At 69, I have been single all my life, despite hoping for Prince Charming as a little girl. Reading the Cinderella fairytale, I fantasised rapturously about living happily ever after with my prince; a loving father, an empathic confidante and sexy in bed.

Through adolescence, this fantasy faded as Women’s Liberation dictated a different destiny. Instead of being a mother and homemaker, I chose a challenging career, wanting a good man too.

After six months living with one male youth at 23, the relationship ended and I was on my own, without online dating services and usually too busy to socialise. Over the ensuing years, I indulged sexually with some male friends, the friendships never developing into more committed affairs.

By 30, I questioned even needing a man as I was my own good provider, looked after myself and entertained friends for company; time alone greatly appreciated. Still wanting sex, there were occasional dalliances, mostly unsatisfying, with toys offering an alternative but tantalising treat.

Despite liking my lifestyle, I felt stigmatised and shamed as a sad, spinster stereotype, struggling hard not to surrender my strong sense of self.
It didn’t ways work, as coupledom was so enshrined in the social milieu that melancholy was sometimes overwhelming.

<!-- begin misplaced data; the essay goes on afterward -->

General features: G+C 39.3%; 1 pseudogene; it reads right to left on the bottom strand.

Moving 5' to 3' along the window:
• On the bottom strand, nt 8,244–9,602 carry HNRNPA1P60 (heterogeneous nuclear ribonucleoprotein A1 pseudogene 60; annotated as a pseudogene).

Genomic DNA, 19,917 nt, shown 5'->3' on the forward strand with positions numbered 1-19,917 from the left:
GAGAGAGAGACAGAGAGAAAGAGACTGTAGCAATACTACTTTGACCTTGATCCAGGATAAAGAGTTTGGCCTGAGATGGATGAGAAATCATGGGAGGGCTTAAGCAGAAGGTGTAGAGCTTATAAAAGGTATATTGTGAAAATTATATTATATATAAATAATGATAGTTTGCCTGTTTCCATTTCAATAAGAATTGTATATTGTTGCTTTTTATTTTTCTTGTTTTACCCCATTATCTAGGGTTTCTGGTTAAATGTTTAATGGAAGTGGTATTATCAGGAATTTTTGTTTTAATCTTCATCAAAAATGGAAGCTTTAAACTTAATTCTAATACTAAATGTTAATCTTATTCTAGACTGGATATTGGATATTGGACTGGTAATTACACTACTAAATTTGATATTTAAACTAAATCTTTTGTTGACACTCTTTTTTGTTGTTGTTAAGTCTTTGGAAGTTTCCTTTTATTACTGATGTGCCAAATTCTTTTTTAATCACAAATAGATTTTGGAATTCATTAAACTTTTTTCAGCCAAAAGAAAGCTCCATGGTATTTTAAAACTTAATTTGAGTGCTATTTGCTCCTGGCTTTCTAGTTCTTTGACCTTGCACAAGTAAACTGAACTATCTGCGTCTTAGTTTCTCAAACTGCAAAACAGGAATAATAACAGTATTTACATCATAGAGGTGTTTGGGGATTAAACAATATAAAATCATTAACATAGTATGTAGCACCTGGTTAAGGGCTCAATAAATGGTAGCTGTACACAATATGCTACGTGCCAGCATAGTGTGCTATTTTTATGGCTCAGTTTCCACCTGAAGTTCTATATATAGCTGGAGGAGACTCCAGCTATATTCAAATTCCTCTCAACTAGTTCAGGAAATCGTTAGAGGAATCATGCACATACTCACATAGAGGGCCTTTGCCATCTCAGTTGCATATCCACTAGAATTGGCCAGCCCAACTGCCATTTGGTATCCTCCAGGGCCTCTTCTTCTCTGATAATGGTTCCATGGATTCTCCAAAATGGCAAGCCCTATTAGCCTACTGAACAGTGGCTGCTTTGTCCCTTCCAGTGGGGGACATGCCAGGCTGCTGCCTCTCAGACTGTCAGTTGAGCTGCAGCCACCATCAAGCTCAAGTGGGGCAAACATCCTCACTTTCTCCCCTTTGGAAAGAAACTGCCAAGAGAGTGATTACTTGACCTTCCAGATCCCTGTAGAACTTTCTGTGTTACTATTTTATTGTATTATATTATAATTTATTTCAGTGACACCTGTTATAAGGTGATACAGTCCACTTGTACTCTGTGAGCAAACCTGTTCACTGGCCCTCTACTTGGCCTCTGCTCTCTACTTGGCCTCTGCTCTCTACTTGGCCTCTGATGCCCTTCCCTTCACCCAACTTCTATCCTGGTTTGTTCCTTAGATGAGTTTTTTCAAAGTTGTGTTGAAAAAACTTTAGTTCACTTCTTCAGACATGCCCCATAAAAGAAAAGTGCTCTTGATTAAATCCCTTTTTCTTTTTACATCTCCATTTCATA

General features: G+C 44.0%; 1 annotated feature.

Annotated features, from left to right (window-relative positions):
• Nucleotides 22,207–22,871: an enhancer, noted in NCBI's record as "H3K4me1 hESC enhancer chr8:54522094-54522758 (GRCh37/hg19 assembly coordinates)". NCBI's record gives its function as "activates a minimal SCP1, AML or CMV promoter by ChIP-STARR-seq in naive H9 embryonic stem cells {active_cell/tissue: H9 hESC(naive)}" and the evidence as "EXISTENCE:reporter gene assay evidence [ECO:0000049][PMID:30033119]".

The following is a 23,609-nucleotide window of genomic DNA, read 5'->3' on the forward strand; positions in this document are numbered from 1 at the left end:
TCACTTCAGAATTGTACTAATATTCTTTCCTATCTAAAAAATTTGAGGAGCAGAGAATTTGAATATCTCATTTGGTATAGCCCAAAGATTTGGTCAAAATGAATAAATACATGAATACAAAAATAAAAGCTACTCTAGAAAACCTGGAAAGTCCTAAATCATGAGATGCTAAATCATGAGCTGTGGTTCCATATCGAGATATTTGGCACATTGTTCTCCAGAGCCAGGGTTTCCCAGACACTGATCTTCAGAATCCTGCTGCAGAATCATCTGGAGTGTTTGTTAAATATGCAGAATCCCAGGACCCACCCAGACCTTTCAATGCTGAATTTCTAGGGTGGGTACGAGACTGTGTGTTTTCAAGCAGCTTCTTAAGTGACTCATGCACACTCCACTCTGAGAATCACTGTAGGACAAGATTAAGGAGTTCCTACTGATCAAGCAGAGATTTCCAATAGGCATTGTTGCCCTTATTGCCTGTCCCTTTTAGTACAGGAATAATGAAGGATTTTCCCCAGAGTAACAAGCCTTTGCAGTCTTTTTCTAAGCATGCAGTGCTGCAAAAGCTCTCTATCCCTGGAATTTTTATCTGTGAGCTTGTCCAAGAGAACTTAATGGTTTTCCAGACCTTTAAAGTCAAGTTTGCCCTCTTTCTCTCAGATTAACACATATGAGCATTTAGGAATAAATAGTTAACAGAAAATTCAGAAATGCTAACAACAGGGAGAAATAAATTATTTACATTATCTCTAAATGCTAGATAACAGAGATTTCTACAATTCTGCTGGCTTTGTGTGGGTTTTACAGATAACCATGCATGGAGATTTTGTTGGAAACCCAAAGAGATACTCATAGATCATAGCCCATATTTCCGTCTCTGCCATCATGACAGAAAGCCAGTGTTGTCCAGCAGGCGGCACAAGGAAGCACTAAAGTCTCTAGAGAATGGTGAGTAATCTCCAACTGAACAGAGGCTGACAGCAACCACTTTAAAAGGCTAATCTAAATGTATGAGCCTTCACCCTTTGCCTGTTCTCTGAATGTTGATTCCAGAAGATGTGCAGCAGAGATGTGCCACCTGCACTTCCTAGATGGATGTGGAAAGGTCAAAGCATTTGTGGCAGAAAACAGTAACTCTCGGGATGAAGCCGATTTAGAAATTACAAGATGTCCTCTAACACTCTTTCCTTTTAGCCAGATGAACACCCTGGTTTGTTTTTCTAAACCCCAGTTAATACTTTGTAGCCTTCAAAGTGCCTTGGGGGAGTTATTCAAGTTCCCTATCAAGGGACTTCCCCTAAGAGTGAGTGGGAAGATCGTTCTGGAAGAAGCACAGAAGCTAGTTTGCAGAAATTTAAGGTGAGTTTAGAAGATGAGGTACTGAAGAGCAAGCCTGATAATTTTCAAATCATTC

Reaching 40, I realised how traditional, social conditioning had inadvertently impacted my emotional well-being, unconsciously playing havoc with my intellectual awareness with consequent conflict about being alone.

Wondering whether I was unwittingly self-deceptive enjoying single bliss, I fortunately understood it as symbolising a second-class, even subservient status by some. With this understanding, the psychological and pervasive pressure to partner passed, genuinely creating a calm contentment.

Continuing to work, owning my own home and with several good friends of both genders to share time with, I stopped lamenting being single as it was other people’s problem, not my own.

Revelling in attending movies and concerts alone, reading pensively, visiting art galleries and museums as well as watching sport, I was also a happy café customer, sipping my latte while perusing newspapers or magazines. Often, I chatted to people in these venues, making new acquaintances for other occasions; sometimes meeting a ‘simpatico’, available man for consensual sex, laughter and convivial conversation.

Staying alone, my faith in the single life strengthened, recognising many people married for the sake of it and social acceptance, possibly also to thwart the fear of being alone. With more than a third of marriages dissolving, being single should be blessed not bemoaned; it can enhance being alive!